Garden Basil at its Best!
Posted May 12, 2021
Basil is the quintessential must-have herb in so many cultures; its range of culinary uses could fill several books, growing and cooking alike. I love the flavor the fresh aromatic leaves bring to soups, salads, stews, marinara and pasta, to name a few dishes. In Thailand, basil is essential in curries and the seeds are used in seed drinks; in Vietnam, its a must for salad wraps. Add basil to green salads; use in marinades and dressings; cut and incorporate it into soft goat cheese, cream cheese or butter; and substitute the larger basil leaves for lettuce in sandwiches. For many people, basil is best known as the base for pesto and caprese salad: basil leaves with sliced tomatoes and fresh mozzarella cheese and a drizzle of olive oil. When making homemade pizza, I spread pesto instead of tomato sauce on the dough, add roasted red and yellow peppers and fresh mozzarella cheese, and bake. This makes a colorful, tasty, and healthy fresh from the garden pizza.
When dried, basil loses most of its flavor. Try other methods to preserve basil for out to the season use. Make pesto and freeze it for up to 6 months. Chop basil, freeze it in ice cube trays, and store the cubes in freezer bags. Or layer chopped basil with parmesan cheese in an air-tight container and refrigerate (keeps up to 2 months).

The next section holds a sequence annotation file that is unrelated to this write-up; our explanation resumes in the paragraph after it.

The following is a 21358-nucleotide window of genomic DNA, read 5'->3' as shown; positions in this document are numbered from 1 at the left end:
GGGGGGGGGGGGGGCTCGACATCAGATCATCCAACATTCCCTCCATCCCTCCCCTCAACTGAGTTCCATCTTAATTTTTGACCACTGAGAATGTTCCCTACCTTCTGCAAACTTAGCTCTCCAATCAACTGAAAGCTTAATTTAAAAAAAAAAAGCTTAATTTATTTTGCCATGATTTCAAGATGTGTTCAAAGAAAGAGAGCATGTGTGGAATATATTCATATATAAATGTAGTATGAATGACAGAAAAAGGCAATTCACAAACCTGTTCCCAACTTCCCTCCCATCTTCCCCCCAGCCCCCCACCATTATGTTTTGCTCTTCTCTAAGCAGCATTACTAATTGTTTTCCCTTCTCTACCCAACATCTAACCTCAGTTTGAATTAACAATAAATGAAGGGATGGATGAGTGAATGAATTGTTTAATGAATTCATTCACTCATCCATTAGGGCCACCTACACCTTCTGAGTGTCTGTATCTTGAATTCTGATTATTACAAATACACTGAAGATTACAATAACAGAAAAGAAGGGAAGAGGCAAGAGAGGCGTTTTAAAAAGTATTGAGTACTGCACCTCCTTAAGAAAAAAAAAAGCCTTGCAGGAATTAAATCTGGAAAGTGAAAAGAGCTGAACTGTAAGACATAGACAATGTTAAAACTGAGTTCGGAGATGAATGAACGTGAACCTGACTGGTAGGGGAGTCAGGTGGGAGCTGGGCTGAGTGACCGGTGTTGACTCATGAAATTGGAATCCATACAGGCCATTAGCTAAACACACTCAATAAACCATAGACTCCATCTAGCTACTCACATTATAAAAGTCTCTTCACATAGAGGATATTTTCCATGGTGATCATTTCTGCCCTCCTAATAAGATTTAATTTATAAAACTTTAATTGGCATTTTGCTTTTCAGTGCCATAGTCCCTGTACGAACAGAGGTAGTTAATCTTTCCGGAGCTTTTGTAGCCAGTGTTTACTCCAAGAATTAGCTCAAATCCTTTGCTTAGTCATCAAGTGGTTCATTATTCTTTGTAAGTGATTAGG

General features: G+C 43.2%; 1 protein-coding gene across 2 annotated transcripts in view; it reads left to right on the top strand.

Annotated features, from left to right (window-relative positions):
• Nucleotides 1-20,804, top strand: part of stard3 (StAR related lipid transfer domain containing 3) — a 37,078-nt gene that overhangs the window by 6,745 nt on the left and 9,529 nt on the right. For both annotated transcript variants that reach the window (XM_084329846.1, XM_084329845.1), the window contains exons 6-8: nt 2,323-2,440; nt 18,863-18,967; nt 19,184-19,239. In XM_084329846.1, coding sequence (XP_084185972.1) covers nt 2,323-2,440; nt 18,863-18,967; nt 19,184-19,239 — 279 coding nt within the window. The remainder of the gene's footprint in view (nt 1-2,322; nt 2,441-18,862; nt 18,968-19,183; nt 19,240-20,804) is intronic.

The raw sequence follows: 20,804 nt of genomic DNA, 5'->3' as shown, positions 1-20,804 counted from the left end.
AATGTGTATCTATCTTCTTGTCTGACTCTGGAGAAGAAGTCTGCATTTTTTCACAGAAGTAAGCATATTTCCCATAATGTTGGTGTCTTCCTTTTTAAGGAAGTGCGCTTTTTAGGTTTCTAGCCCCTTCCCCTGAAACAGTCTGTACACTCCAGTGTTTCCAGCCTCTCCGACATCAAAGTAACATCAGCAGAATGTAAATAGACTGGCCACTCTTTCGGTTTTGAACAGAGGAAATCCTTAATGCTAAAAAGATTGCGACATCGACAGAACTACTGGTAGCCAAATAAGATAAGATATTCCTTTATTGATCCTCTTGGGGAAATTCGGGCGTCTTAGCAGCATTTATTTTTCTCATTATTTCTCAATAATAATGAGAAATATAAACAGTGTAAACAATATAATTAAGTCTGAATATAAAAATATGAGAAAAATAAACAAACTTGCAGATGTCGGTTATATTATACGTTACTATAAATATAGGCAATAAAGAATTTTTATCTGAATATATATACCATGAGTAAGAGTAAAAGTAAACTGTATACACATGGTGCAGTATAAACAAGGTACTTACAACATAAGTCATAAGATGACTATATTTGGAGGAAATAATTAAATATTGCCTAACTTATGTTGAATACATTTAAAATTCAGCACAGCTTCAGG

Use different basil varieties in the landscape. All basils add a fresh touch of color to the grays in the culinary herb garden, and the scent on a warm day perfumes the air. Visually basil adds interest to a mixed flower bed. For practicality, the small-leaved bush varieties both green and purple present a semi-formal edge and bring order to a vegetable border. Planted among carrots, basil adds solidity; planted among lettuces, it conveys another shade of green. Green basils combine well with other annuals like dwarf marigolds, red gomphrena, and salvias. Purple leaved varieties are a great addition to most flower borders and will set off annual vinca, alyssum, and dwarf zinnias.
The upright perennial basils grow larger than the standard varieties. Although they seldom flower in North America, the green purple, or variegated foliage makes them delightful in the middle of a flower bed. All basil thrive in containers.